“He is not endearing himself to anyone, except the most extreme elements of his party,” said House Minority Leader Anthony J. O’Donnell (R-Calvert). “One would think he would be trying to broaden his appeal, not narrow it.”

The greater threat to O’Malley, some say, is if a perception takes root more broadly that he is neglecting his duties at home — a notion he vigorously disputes.

Aides say O’Malley has turned down more speaking invitations than he has accepted, including one in Iowa, the first presidential nominating state.

O’Malley’s political future would clearly be helped by more legislative victories, and he has some heavy lifting to do next year. Among other things, he is planning to make another run at a top environmental priority, a bill on jump-starting the state’s wind-energy industry that failed last session.

Creating a national profile

As he becomes more vocal nationally, O’Malley is also certain to face more scrutiny. Last Thursday, as he was preparing to hold a news conference on the debt impasse, the Republican Governors Association distributed a report showing that Maryland lagged in job creation.

Still, a leading analyst sees little downside in O’Malley’s outspoken DGA leadership.

“If he does in fact have aspirations to do something bigger, he needs to draw contrasts and draw them in pretty stark terms,” said Jennifer Duffy, a senior editor at the Cook Political Report. “There’s not a lot of room for moderates in either party right now.”

Although O’Malley has sought to foster cooperation in Annapolis, longtime associates say he is at his best when he has a clearly defined enemy.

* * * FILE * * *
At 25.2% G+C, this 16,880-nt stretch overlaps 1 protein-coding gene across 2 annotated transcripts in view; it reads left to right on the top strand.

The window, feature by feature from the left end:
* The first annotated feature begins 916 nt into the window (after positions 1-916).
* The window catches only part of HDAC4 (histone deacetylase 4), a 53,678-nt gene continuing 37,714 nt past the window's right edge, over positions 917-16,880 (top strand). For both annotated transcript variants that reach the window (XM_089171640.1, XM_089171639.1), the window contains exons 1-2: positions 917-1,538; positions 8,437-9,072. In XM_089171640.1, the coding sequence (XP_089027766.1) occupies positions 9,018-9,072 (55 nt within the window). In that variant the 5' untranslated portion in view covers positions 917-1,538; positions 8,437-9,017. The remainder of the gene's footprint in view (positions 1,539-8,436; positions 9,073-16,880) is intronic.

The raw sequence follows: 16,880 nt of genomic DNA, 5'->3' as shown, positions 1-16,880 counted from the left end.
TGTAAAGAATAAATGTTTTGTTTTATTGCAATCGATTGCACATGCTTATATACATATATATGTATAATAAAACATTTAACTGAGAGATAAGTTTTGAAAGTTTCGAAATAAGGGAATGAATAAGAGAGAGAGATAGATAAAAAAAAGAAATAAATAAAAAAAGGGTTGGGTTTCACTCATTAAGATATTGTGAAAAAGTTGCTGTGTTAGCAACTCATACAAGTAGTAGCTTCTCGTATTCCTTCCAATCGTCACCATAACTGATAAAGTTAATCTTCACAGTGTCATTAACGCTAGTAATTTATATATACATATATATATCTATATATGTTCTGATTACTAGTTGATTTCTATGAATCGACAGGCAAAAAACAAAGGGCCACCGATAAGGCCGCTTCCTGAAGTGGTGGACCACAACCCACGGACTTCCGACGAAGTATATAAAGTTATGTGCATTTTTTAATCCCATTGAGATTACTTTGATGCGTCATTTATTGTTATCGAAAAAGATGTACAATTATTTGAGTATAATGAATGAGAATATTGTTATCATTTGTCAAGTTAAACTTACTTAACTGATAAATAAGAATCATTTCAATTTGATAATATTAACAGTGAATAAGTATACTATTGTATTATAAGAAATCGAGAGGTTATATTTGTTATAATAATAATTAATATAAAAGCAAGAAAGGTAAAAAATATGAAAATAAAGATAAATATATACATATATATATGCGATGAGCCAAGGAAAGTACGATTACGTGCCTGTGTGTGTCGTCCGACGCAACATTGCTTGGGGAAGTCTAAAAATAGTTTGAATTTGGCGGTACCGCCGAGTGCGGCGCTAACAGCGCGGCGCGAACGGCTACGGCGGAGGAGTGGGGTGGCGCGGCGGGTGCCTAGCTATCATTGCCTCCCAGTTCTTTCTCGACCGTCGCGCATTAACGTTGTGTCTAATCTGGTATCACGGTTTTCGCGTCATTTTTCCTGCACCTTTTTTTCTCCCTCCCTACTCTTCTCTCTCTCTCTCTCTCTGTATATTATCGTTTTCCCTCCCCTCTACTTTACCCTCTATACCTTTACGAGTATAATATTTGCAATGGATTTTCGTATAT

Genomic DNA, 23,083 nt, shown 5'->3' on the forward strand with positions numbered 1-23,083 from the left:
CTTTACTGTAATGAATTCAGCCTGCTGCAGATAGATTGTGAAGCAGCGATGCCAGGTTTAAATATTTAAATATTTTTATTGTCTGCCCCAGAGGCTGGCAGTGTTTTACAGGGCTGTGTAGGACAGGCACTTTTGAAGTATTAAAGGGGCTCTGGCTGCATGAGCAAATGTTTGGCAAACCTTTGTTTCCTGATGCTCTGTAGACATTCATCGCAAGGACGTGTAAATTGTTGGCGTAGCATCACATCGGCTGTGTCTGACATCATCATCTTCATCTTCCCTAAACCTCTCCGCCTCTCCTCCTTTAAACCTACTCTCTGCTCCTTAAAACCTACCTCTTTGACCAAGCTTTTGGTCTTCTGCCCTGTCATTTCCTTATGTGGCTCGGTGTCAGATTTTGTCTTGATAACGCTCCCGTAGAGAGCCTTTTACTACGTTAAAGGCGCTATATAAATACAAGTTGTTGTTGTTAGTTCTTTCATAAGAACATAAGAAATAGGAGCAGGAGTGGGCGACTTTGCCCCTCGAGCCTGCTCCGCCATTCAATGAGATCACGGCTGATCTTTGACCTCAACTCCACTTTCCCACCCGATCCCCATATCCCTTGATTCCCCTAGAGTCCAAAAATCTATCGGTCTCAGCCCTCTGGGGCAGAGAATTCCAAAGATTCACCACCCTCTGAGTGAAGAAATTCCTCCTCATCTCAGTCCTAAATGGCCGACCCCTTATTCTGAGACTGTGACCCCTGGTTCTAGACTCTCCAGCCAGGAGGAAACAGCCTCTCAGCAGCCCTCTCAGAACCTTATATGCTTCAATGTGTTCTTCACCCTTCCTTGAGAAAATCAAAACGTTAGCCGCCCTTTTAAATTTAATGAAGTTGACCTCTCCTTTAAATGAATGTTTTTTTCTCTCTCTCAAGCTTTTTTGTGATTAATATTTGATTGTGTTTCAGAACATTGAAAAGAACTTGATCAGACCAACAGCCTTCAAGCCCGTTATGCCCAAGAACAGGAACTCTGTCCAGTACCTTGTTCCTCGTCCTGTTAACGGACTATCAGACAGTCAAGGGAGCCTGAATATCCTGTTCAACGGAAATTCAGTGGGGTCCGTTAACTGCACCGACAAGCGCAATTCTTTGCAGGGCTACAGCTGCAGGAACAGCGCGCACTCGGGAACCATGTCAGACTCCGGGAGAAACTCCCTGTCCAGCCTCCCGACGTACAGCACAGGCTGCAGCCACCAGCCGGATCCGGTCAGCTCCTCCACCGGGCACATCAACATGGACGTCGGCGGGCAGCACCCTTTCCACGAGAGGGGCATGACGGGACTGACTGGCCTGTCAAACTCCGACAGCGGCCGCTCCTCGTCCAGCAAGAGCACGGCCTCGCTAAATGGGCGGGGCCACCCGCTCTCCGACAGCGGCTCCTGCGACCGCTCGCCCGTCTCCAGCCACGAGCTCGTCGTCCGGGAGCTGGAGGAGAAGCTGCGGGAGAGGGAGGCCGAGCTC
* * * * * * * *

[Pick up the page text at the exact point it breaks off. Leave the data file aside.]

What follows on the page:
O’Malley, who got his start in politics working on the presidential campaigns of Gary Hart, appeared to relish both of his contests against former governor Robert L. Ehrlich Jr. (R) and frequently took shots at then-President George W. Bush.

For politicians trying to spread their wings nationally, the goal at the early stage is to impress a relatively small group of party activists and donors who could be helpful down the road. By that measure, O’Malley is clearly having some success, based on interviews with people who have seen him.

In Utah, that included Mark Gilbert, a major Democratic fundraiser from Florida who is welcoming Michelle Obama to his vacation home in Park City this month for an event benefiting her husband’s campaign.

“My wife and I were in­cred­ibly impressed by him,” Gilbert said of O’Malley, whom he met for the first time at the party dinner. “He was very engaging, and everyone in the room was energized.”

Ultimately, O’Malley’s performance as DGA chairman will be judged largely on the number of races Democrats win and the money he raises.

Four states have governor’s races on the ballot this year. Republicans are heavily favored in two, Louisiana and Mississippi. Most pundits give Democrats the nod in Kentucky and West Virginia. With races in 10 other states next year, it will provide a broader test if O’Malley stays on as chairman for a second year, which seems increasingly likely.

On the speaking circuit, O’Malley has sought to bolster his credentials and his party’s candidates as well as tear down Republican governors.

At a Democratic Jubilee dinner in Utah on Friday, O’Malley spoke of the importance of reelecting President Obama and relayed some of his accomplishments in Maryland, including a No. 1 ranking of its schools by a magazine for three years in a row.

The line was met with applause, but it was the zingers that followed that drew the largest response. As he has elsewhere, O’Malley relayed one often-overlooked dictionary definition of “tea party”: “A group of children who play with imaginary friends.”